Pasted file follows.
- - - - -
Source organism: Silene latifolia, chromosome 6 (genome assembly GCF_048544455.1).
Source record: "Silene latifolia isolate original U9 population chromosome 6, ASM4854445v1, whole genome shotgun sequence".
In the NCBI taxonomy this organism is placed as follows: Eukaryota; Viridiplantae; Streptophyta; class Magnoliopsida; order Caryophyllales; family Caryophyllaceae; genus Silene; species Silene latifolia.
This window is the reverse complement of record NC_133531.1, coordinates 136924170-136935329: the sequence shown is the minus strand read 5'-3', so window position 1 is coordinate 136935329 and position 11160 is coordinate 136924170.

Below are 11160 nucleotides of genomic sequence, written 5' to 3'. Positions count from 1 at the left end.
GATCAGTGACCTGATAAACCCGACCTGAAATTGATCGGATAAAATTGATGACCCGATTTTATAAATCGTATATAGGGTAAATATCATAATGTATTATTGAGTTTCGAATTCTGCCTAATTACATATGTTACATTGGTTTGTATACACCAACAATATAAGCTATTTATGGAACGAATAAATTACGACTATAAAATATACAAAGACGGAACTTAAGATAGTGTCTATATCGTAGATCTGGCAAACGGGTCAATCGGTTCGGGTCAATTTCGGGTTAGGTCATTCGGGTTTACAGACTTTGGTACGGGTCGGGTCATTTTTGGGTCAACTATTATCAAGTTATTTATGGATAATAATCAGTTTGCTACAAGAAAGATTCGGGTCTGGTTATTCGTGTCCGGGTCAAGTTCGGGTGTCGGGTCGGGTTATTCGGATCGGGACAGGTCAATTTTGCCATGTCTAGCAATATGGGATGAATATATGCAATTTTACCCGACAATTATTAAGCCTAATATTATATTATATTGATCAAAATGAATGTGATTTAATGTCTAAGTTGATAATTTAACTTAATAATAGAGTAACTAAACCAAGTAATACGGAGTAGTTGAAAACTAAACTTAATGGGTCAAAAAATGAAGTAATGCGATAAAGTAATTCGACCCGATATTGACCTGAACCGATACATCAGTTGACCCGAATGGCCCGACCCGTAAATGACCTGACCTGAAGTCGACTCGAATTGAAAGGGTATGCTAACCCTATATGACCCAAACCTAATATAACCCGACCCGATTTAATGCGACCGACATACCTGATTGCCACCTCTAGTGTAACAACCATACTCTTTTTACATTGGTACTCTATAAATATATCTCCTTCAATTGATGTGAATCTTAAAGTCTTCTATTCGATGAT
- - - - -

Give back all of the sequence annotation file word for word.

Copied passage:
Source organism: Silene latifolia, chromosome 6 (genome assembly GCF_048544455.1).
Source record: "Silene latifolia isolate original U9 population chromosome 6, ASM4854445v1, whole genome shotgun sequence".
In the NCBI taxonomy this organism is placed as follows: Eukaryota; Viridiplantae; Streptophyta; class Magnoliopsida; order Caryophyllales; family Caryophyllaceae; genus Silene; species Silene latifolia.
This window is the reverse complement of record NC_133531.1, coordinates 136924170-136935329: the sequence shown is the minus strand read 5'-3', so window position 1 is coordinate 136935329 and position 11160 is coordinate 136924170.

Below are 11160 nucleotides of genomic sequence, written 5' to 3'. Positions count from 1 at the left end.
GATCAGTGACCTGATAAACCCGACCTGAAATTGATCGGATAAAATTGATGACCCGATTTTATAAATCGTATATAGGGTAAATATCATAATGTATTATTGAGTTTCGAATTCTGCCTAATTACATATGTTACATTGGTTTGTATACACCAACAATATAAGCTATTTATGGAACGAATAAATTACGACTATAAAATATACAAAGACGGAACTTAAGATAGTGTCTATATCGTAGATCTGGCAAACGGGTCAATCGGTTCGGGTCAATTTCGGGTTAGGTCATTCGGGTTTACAGACTTTGGTACGGGTCGGGTCATTTTTGGGTCAACTATTATCAAGTTATTTATGGATAATAATCAGTTTGCTACAAGAAAGATTCGGGTCTGGTTATTCGTGTCCGGGTCAAGTTCGGGTGTCGGGTCGGGTTATTCGGATCGGGACAGGTCAATTTTGCCATGTCTAGCAATATGGGATGAATATATGCAATTTTACCCGACAATTATTAAGCCTAATATTATATTATATTGATCAAAATGAATGTGATTTAATGTCTAAGTTGATAATTTAACTTAATAATAGAGTAACTAAACCAAGTAATACGGAGTAGTTGAAAACTAAACTTAATGGGTCAAAAAATGAAGTAATGCGATAAAGTAATTCGACCCGATATTGACCTGAACCGATACATCAGTTGACCCGAATGGCCCGACCCGTAAATGACCTGACCTGAAGTCGACTCGAATTGAAAGGGTATGCTAACCCTATATGACCCAAACCTAATATAACCCGACCCGATTTAATGCGACCGACATACCTGATTGCCACCTCTAGTGTAACAACCATACTCTTTTTACATTGGTACTCTATAAATATATCTCCTTCAATTGATGTGAATCTTAAAGTCTTCTATTCGATGAT